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244792
Electricity prices lifted the CPI
statistikk
2016-11-10T08:00:00.000Z
Prices and price indices;Income and consumption
en
kpi, Consumer price index, CPI, inflation, price trends, price increases, CPI-ATE, price index adjustment, deflation, deflator, product groups (for example food, housing, transport), service groups (for example telecom services, hotels and restaurants)Consumer prices , Consumption, Income and consumption, Prices and price indices
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Consumer price indexOctober 2016

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Electricity prices lifted the CPI

The Consumer Price Index (CPI) rose 0.5 per cent from September to October. The year-to-year growth in the CPI was 3.7 per cent in October, up 0.1 percentage points from September.

Consumer Price Index 1998=100
Monthly change (per cent)12-month rate (per cent)Index
September 2016 - October 2016October 2015 - October 2016October 2016
CPI All-item index0.53.7146.4
Food and non-alcoholic beverages-0.43.2138.2
Housing, water, electricity, gas and other fuels1.55.2180.3
Transport-0.12.3154.9
Recreation and culture0.24.3130.3
Clothing and footwear2.14.658.6
 
CPI-ATE (July 1999 = 100)0.22.9136.5
 
CPI by delivery sector
(December 2014 = 100)
Consumer goods0.84.5107.1
Services0.22.8105.3
Services where labor dominates0.13.3106.4
Figure 1. Consumer Price Index. Percentage change from the same month one year before

The year-to-year CPI-ATE growth was 2.9 per cent in October, unchanged from September. The CPI was 146.4 (1998=100) in October 2016, compared to 141.2 in October 2015, which corresponds to a year-to-year growth of 3.7 per cent.

Monthly change: electricity prices rose sharply

From September to October, the CPI increased 0.5 per cent. The main reason for the CPI increase was a solid increase in electricity prices, which included grid rent rose 8.8 per cent. This is the second highest monthly price increase in 2016, and prices are now at its highest level since March 2011. Higher electricity prices can be explained by less rain than normal, increased coal prices in Europe and cold weather forecast.

Pricing on clothing rose 2.3 per cent from September to October, mainly because of continued rising prices after the summer sales, and arrival of new winter stock in stores. Increased prices on furniture, airfares to international destinations and newspapers also contributed to the CPI rise in October.

The monthly increase in the CPI was mainly dampened by lower food prices, which decreased 0.6 per cent from September to October. This means food prices went down for the third consecutive month. Prices on imported agricultural products fell twice as much as Norwegian agricultural products.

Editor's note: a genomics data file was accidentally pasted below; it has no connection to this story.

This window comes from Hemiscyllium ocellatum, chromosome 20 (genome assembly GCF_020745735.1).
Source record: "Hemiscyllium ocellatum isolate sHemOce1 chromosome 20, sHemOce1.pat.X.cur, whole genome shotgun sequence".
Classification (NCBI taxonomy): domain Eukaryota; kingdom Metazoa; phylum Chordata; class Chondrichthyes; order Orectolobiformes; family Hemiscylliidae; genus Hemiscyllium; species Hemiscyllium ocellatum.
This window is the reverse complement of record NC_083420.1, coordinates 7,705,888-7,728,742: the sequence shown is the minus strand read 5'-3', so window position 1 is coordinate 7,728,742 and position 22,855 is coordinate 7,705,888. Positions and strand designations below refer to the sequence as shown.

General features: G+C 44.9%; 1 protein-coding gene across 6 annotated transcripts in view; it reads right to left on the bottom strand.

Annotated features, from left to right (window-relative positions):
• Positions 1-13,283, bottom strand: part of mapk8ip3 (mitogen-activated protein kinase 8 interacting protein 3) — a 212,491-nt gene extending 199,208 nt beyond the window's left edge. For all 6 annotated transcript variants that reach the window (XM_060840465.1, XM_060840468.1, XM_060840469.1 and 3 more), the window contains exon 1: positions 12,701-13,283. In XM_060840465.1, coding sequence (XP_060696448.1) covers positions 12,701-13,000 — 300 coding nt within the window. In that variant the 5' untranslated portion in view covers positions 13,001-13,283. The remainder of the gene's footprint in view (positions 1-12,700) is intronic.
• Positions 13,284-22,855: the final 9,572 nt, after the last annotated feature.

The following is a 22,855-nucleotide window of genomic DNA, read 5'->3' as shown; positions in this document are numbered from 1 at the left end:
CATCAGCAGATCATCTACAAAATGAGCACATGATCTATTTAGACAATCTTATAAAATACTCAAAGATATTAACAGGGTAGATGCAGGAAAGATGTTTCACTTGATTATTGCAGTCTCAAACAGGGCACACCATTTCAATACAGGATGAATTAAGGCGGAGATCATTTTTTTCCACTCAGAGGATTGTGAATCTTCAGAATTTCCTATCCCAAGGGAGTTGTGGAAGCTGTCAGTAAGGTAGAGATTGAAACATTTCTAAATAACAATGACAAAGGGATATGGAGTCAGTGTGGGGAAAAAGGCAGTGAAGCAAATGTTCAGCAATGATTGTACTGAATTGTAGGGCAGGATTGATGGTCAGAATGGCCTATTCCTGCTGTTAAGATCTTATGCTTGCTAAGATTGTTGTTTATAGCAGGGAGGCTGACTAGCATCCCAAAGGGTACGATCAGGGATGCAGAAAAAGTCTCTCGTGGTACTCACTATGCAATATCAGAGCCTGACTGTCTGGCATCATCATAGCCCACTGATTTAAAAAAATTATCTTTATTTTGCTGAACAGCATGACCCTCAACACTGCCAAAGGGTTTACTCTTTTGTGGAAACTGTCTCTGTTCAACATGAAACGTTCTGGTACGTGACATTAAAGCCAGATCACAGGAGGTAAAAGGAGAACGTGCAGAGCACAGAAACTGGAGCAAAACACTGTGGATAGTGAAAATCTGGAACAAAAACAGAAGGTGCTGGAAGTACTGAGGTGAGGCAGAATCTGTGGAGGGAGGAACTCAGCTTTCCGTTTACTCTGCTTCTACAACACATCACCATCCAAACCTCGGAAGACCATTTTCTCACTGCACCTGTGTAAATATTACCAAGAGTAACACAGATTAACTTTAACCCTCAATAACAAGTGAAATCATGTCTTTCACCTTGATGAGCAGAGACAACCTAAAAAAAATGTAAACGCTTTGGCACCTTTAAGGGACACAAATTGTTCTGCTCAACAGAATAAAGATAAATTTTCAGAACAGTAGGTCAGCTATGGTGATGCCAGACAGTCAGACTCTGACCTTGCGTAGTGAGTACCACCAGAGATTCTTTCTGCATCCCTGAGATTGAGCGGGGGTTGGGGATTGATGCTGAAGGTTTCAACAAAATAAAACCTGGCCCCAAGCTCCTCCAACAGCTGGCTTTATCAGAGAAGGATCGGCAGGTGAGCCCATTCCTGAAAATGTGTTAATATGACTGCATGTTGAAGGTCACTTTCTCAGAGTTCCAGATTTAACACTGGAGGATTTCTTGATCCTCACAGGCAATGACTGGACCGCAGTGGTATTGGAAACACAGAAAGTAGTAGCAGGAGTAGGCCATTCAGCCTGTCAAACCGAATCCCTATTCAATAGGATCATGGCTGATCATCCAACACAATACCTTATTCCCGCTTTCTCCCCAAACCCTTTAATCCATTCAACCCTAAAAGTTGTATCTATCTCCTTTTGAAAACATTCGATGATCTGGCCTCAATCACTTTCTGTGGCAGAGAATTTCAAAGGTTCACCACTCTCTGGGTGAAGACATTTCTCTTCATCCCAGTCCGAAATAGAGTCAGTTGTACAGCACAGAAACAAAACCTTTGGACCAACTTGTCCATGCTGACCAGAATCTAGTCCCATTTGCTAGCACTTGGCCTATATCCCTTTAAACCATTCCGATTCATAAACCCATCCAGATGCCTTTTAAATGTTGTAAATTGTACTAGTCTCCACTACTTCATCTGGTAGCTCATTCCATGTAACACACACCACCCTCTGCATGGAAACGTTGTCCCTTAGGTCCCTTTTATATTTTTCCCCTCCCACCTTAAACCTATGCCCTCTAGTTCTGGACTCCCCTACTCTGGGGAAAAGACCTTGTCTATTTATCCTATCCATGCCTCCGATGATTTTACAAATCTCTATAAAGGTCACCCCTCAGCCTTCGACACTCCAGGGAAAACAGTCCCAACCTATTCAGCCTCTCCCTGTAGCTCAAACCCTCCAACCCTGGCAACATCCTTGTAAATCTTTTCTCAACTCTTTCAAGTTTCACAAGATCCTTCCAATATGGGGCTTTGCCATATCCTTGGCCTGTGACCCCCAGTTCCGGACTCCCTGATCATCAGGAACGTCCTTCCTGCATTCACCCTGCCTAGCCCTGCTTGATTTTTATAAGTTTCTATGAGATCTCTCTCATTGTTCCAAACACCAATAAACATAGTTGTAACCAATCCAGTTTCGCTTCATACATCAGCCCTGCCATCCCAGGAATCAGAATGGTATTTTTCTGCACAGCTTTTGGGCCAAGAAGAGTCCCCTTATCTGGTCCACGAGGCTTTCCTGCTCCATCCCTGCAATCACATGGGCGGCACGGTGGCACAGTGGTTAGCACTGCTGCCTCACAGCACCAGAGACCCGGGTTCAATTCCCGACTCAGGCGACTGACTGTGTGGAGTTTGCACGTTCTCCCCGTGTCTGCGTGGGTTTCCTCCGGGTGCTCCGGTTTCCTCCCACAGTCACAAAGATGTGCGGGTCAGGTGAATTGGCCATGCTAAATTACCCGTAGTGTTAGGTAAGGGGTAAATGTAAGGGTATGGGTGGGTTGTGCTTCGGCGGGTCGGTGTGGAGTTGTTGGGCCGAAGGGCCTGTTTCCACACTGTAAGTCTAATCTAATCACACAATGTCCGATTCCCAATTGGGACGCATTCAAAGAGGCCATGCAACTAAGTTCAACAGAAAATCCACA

Both petrol and diesel prices fell 1.0 per cent from September to October.

Year-to-year growth: higher electricity prices

From October 2015 to October 2016, the CPI grew 3.7 per cent. Higher electricity prices were the main contributor to the year-to-year growth; prices on electricity including grid rent showed a year-to-year increase of 27.2 per cent in October.

Prices on clothing rose 4.8 per cent last twelve months, and prices on recreational and cultural services increased 5.6 per cent in the same period.

The year-to-year growth of the CPI was mainly dampened by lower fuel prices. In October this year petrol and diesel prices were 1.3 and 4.9 per cent lower than in the same month last year.

Change in the year-to-year growth: small increase in CPI growth rate

The year-to-year growth in the CPI marginally increased from 3.6 per cent in September to 3.7 per cent in October. The increased growth rate can mainly be explained by the price development in food and clothing. Food prices fell 0.6 per cent from September to October 2016, while they decreased 1.2 per cent in the same period in 2015. Prices on clothing went up 2.3 per cent from September to October this year, while they increased 1.0 per cent in the same period last year.

The year-to-year growth in the CPI-ATE was 2.9 per cent in October, unchanged from September.

New detailed consumer classification, ECOICOPOpen and readClose

The CPI adopted Eurostat’s new detailed 5-digit consumer classification, ECOICOP in January 2016. Statistics Norway has published unofficial 5 and 6-digit COICOP indices for the consumer group Food and non-alcoholic beverages up until January 2016. As a result of a discrepancy between the unofficial and the new official ECOICOP, some previously published indices are no longer available. This results in new names for some of the published groups.

See the new names here.